Fight for $15 to Join Forces with New Poor People’s Campaign

Community

San Jose Fast-Food Workers to Join Nationwide Protests on 50th Anniversary of Historic Memphis Sanitation Strike

Cooks, Cashiers to Rally at Local McDonald’s During Lunchtime Rush, Vow to Continue Sanitation Strikers’ Fight for Higher Wages, Union Rights

Fight for $15 to Join Forces with New Poor People’s Campaign, Uniting Two of Nation’s Most Powerful Social Movements in Fight for Strong Unions

SAN JOSE, CA – Fast-food workers in the Fight for $15 will rally during the lunchtime rush at McDonald’s in San Jose Monday, joining protests stretching coast to coast on the 50th anniversary of the historic Memphis sanitation strike, which became a rallying cry of the 1968 Poor People’s Campaign led by Dr. Martin Luther King, Jr.

San Jose workers will vow to continue the sanitation workers’ fight for higher wages and union rights and show their support for cooks and cashiers across the Mid-South who will be striking Monday for $15 and union rights. Local fast-food workers will also announce Monday they will participate in six weeks of direct action and nonviolent civil disobedience beginning Mother’s Day as part of the new Poor People’s Campaign: A National Call for Moral Revival, uniting two of the nation’s most powerful social movements in a common fight for strong unions to lift people of all races out of poverty.

The protests and strikes across the country will culminate in a 1,500-person march in Memphis from Clayborn Temple to City Hall – the same route sanitation workers walked 50 years ago – led by strikers in the Fight for $15 from across the Mid-South, Memphis sanitation workers who participated in the 1968 strike, and prominent labor and civil rights leaders.

WHO:  Local cooks and cashiers in the Fight for $15

WHAT: Protest at local McDonald’s on 50th anniversary of historic Memphis sanitation strike

WHEN: Monday, February 12, 2018, Noon

WHERE: McDonald’s, 2040 North 1st, San Jose, CA 95131

BACKGROUND:

The Fight for $15 has caught on throughout our nation and around the world and won big wage increases from coast to coast including California’s landmark 2015 victory which will raise the wage to $15 by 2022. Now, California fast food workers and others who lack a collective voice on the job are launching a renewed fight for a union to ensure the promise of $15 translates into real gains. 

The Memphis sanitation strike began on Feb. 12, 1968, when hundreds of Black men went on strike for recognition of their union, a local of the American Federation of State, County and Municipal Employees, and demanded a raise to $2 an hour – the equivalent of $15.73 today after inflation. Strikers marched daily from Clayborn Temple to Memphis City Hall holding signs declaring, “I AM A MAN.”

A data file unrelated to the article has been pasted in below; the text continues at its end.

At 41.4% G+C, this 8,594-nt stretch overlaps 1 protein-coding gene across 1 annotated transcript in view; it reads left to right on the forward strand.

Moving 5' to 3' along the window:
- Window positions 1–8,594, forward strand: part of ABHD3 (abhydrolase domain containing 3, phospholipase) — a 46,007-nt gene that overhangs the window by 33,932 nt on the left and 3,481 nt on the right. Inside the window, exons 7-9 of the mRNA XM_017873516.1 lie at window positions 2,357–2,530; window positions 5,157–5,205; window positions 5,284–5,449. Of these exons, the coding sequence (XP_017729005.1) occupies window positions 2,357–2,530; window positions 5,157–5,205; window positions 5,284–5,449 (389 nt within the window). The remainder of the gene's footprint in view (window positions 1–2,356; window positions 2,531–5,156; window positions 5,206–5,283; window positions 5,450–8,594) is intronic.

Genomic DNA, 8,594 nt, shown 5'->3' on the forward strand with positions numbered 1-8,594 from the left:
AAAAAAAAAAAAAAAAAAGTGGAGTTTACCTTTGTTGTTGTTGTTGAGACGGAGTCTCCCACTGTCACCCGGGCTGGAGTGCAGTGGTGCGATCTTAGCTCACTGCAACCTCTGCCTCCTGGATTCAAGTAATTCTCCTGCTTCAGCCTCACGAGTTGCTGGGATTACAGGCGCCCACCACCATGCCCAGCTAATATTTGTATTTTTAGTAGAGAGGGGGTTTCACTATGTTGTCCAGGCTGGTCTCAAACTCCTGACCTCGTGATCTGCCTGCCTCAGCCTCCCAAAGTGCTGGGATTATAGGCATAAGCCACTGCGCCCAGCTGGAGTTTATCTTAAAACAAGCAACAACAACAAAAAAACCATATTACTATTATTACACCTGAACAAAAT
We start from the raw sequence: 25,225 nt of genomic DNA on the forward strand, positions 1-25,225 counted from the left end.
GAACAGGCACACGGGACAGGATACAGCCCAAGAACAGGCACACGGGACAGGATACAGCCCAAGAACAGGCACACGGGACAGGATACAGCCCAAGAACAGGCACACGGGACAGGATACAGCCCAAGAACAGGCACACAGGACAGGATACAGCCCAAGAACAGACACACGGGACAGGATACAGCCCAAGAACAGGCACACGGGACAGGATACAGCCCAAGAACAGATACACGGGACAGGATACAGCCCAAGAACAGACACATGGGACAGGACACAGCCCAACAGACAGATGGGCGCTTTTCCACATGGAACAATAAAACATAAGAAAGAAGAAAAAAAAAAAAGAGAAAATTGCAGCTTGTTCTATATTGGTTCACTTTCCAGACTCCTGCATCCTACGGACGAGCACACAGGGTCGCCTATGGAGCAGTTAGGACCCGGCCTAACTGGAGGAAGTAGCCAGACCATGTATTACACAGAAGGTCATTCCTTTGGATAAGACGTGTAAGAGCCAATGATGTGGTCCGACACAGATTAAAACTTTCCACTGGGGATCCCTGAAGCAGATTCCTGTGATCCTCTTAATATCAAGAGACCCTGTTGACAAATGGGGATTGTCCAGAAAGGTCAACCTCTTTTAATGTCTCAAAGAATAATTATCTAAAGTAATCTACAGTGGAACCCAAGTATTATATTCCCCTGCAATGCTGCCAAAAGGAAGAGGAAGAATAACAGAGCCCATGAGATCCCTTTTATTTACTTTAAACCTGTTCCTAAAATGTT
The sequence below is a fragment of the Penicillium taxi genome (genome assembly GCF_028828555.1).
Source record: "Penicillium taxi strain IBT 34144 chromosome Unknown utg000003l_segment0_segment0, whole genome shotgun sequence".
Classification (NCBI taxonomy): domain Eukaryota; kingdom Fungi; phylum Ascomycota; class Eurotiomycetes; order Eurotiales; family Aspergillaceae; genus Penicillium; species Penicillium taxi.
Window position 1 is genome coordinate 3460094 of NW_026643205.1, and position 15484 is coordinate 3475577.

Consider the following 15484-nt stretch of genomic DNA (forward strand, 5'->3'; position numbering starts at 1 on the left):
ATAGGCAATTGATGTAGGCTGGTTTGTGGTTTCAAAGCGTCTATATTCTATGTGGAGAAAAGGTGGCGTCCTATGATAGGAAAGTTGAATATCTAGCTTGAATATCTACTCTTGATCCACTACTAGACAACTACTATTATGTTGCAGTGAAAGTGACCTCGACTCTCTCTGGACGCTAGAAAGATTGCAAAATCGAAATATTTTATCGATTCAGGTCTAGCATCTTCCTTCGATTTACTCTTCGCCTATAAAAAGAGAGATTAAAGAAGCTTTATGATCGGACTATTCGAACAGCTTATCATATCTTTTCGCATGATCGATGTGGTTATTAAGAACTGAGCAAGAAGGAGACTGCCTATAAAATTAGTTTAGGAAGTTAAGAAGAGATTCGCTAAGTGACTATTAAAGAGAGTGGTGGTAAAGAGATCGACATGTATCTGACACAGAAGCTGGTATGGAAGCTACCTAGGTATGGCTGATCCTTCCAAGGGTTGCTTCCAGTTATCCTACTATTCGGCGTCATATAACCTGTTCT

Ahead of the strike and protests, the Fight for $15 launched a new website where visitors can create their own versions of the iconic “I AM A MAN” sign. People visiting the site can enter their own descriptor in lieu of ‘MAN’ and share their customized sign on social media. Submissions will be turned into printed signs that workers will carry in Memphis on Feb. 12.

The Feb. 12 strikes and protests come as politicians have cut minimum wages and attacked unions across the country, disproportionately harming workers of color. Workers in predominantly Black cities including St. Louis, Mo., Kansas City, Mo., and Birmingham, Ala., have had minimum wage increases nullified by white state lawmakers in recent years. Meanwhile, union jobs in state and local government – which have historically provided a pathway to the middle class for workers of color – have been under attack from corporate-backed politicians like Illinois Gov. Bruce Rauner, who has refused to bargain a contract with state employees for nearly two years to break their union.  

And people of color remain over-represented in low-paying industries like fast-food: more than half of Black workers and nearly 60 percent of Latino workers are paid less than $15, according to an analysis by the National Employment Law Project.

Categories
CommunityFeatured

RELATED BY